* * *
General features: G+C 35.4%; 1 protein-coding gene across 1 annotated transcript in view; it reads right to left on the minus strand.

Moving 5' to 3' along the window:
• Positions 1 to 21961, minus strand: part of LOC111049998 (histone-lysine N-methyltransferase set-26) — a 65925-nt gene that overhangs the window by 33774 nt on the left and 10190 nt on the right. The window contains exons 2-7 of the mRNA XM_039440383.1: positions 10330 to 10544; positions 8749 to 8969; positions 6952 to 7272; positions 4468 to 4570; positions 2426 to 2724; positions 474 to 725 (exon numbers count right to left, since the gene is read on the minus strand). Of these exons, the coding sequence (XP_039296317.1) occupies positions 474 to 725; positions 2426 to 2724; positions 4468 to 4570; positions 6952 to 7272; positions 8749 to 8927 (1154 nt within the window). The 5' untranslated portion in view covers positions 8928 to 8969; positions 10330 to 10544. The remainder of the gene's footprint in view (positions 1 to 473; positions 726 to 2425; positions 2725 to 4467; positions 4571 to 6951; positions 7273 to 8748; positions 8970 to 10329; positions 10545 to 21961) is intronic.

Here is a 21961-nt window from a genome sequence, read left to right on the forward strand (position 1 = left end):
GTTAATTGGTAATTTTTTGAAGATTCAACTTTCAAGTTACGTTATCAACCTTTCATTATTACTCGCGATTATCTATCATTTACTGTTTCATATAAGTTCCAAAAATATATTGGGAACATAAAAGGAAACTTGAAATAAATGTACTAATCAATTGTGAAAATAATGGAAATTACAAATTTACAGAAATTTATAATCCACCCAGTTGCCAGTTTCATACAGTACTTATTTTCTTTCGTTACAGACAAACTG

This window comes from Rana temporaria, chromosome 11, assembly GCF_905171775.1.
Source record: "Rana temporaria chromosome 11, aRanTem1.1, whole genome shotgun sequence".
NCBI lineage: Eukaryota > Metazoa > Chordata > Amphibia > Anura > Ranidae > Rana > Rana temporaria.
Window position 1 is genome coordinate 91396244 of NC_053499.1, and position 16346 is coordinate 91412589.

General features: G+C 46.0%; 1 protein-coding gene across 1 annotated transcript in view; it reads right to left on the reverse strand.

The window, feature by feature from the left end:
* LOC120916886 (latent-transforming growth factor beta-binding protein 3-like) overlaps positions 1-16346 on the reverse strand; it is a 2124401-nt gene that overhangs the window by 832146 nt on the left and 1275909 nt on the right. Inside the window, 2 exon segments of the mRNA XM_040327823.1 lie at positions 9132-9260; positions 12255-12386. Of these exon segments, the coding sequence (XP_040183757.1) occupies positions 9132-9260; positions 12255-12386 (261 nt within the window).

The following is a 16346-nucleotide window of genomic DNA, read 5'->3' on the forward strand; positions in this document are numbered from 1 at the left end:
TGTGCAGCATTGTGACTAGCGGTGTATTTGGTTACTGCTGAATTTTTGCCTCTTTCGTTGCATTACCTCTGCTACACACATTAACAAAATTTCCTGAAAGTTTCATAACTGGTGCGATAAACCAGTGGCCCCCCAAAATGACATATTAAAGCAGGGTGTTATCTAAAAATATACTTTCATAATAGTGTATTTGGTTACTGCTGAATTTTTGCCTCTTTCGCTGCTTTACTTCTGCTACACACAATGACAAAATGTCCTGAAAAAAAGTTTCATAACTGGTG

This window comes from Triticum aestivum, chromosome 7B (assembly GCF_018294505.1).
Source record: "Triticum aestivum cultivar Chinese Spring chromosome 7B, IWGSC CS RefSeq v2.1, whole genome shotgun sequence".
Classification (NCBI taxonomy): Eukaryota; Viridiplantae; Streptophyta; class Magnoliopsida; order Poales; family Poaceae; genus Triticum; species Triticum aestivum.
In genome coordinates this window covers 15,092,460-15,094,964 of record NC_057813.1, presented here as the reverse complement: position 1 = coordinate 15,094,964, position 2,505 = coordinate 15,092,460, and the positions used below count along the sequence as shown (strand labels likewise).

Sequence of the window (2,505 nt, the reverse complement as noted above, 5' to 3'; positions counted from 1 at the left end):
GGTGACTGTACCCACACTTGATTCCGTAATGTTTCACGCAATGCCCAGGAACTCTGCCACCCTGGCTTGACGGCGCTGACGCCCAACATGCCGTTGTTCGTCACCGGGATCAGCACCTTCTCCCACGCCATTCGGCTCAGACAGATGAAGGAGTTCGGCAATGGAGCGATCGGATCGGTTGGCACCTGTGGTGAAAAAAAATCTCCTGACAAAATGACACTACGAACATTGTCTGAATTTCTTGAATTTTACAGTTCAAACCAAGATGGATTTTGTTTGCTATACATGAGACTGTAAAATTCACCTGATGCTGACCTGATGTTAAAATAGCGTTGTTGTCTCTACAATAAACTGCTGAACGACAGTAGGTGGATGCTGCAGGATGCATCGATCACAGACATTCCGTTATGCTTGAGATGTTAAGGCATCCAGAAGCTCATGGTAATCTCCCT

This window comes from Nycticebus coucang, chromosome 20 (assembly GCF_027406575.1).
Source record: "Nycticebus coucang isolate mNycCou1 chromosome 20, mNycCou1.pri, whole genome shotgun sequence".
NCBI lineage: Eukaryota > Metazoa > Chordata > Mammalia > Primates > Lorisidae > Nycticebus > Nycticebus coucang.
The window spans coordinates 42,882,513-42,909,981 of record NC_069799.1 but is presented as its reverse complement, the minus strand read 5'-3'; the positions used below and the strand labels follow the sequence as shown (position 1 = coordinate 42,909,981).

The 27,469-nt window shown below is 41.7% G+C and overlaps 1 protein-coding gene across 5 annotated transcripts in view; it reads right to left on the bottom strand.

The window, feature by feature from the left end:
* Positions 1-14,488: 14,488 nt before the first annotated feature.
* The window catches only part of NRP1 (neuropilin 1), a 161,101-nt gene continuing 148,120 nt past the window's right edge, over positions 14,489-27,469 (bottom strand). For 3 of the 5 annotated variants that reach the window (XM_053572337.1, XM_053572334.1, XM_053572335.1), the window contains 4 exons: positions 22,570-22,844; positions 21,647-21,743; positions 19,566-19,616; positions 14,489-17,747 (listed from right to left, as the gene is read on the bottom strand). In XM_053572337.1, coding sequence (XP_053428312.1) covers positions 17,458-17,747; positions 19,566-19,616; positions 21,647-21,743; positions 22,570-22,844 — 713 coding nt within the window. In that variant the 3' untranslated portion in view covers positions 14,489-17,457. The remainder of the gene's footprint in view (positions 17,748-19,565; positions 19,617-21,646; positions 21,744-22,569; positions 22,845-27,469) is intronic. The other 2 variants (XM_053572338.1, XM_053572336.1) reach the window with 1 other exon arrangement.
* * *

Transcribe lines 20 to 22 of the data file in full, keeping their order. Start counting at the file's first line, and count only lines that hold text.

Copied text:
GGTGACTGTACCCACACTTGATTCCGTAATGTTTCACGCAATGCCCAGGAACTCTGCCACCCTGGCTTGACGGCGCTGACGCCCAACATGCCGTTGTTCGTCACCGGGATCAGCACCTTCTCCCACGCCATTCGGCTCAGACAGATGAAGGAGTTCGGCAATGGAGCGATCGGATCGGTTGGCACCTGTGGTGAAAAAAAATCTCCTGACAAAATGACACTACGAACATTGTCTGAATTTCTTGAATTTTACAGTTCAAACCAAGATGGATTTTGTTTGCTATACATGAGACTGTAAAATTCACCTGATGCTGACCTGATGTTAAAATAGCGTTGTTGTCTCTACAATAAACTGCTGAACGACAGTAGGTGGATGCTGCAGGATGCATCGATCACAGACATTCCGTTATGCTTGAGATGTTAAGGCATCCAGAAGCTCATGGTAATCTCCCT

This window comes from Nycticebus coucang, chromosome 20 (assembly GCF_027406575.1).
Source record: "Nycticebus coucang isolate mNycCou1 chromosome 20, mNycCou1.pri, whole genome shotgun sequence".